Criminalists traveling from outside West Virginia to conduct a scientific inquiry for Holliday determined that Zain was guilty, among other misconduct, of:

• Reporting "scientifically impossible or improbable results"
• Stating that "multiple items had been tested when only a single item had been tested"
• Offering "inconclusive results as conclusive"
• Failing to report conflicting results
• "Implying a match with a suspect when testing supported only a match with the victim"
• "Repeatedly altering laboratory records"

Holliday concluded that evidence offered by Zain "at any time in any criminal prosecution should be deemed invalid, unreliable and inadmissible." The state Supreme Court justices called Zain's conduct shocking and said it included "egregious violations of the right of a defendant to a fair trial. They stain our judicial system and mock the ideal of justice under law."

The Spawn of Zain
Since Zain became a national story, suspect criminalists in state after state have played roles in wrongful convictions.

At the State of Montana crime laboratory, questionable hair analysis conducted by Arnold Melnikoff provided evidence that helped convict innocent defendants.

At the Oklahoma City Police Department crime laboratory, Joyce Gilchrist faced accusations of questionable hair and fiber analysis, withholding important evidence from defense attorneys, destroying evidence and exaggerating test results while becoming complicit in wrongful convictions.

At the Chicago Police Department crime lab, Pamela Fish played roles in wrongful convictions by testifying that various test results had been inconclusive when she had reason to believe the results indicated the innocence of defendants.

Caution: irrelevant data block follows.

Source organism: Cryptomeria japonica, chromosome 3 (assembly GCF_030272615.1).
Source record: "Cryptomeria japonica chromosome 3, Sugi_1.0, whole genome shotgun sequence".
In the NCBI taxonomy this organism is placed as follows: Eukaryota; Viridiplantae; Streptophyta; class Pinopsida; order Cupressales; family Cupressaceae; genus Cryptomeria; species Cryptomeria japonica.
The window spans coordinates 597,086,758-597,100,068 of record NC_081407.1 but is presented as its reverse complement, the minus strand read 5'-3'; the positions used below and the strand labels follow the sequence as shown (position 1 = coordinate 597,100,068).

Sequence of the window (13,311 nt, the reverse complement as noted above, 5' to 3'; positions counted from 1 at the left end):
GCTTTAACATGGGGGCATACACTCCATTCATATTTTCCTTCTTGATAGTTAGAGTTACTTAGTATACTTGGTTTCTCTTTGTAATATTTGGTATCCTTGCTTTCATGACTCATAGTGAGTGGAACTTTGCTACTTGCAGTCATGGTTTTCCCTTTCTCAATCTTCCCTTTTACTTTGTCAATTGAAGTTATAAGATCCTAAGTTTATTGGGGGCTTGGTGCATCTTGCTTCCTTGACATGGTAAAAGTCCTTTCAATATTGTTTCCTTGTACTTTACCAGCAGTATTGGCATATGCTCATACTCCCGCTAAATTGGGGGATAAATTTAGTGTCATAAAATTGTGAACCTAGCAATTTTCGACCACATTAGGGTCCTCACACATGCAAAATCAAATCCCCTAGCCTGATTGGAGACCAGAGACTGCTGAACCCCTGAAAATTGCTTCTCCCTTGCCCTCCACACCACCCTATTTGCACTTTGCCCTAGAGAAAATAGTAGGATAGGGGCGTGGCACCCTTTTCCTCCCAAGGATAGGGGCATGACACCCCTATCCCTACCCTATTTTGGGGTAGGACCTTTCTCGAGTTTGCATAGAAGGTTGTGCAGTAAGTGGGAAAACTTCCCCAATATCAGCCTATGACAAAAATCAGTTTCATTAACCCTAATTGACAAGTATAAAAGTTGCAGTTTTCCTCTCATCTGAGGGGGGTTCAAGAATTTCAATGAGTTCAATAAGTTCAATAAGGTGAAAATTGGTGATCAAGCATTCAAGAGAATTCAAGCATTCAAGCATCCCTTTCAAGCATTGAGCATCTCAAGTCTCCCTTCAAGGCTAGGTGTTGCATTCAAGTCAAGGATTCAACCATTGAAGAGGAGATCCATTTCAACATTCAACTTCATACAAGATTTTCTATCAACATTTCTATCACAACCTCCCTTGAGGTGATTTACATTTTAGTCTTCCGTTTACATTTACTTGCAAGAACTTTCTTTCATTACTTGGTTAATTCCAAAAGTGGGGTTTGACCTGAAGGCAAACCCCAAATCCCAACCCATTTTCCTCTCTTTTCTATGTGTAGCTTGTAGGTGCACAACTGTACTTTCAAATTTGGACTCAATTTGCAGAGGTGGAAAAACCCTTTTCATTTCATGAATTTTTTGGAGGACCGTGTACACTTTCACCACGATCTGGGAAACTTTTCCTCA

Melnikoff, Gilchrist and Fish have received a modicum of publicity for their devastating job performances. Hundreds of other criminalists who have demonstrated incompetence and dishonesty while employed at law enforcement laboratories across the nation have escaped publicity almost completely.


Crime laboratory wrongdoing sometimes extends beyond the solo renegade employee, as demonstrated starkly by a scandal at the Houston Police Department. On Nov. 11, 2002, KHOU television began airing a news exposé that showed the Houston police lab had inadequate facilities for scientific testing and incompetent criminalists, some of whom had given compromised testimony leading to wrongful convictions in Harris County courts. C.O. Bradford, Houston's police chief, commissioned an outside review of the laboratory's DNA and serology units; because of deteriorating facilities and questionable conduct by criminalists, he shuttered the DNA unit. He and then-Harris County District Attorney Chuck Rosenthal ordered the re-testing of evidence from 407 criminal cases that might have been compromised via faulty DNA analysis.

Further review also revealed compromised cases in the toxicology unit, so the police chief suspended testing there, too. As more problems emerged, the Houston City Council agreed to pay for an independent audit. The primary author of the audit, Michael R. Bromwich, was a Washington, D.C., lawyer and former Justice Department inspector general. The audit report ran to six volumes, the final one dated June 13, 2007. "From the perspective of making sure the guilty are convicted, this data indicates that the crime lab routinely failed to develop information that potentially could have guided investigators and strengthened the ability of the investigators and prosecutors to associate suspects with evidence in the case," Bromwich wrote. "From the perspective of making sure the innocent are exonerated, the crime lab failed to perform genetic marker analyses that, in some cases, might have excluded an individual suspect as a potential donor of evidence, such as semen stains related to a sexual assault."

It seemed clear to Bromwich and his fellow investigators that multiple criminalists employed at the laboratory rigged their testing, their written reports and their oral testimony to suggest those already arrested for crimes were guilty — even when the evidence suggested otherwise.

Nonscience Forensic Science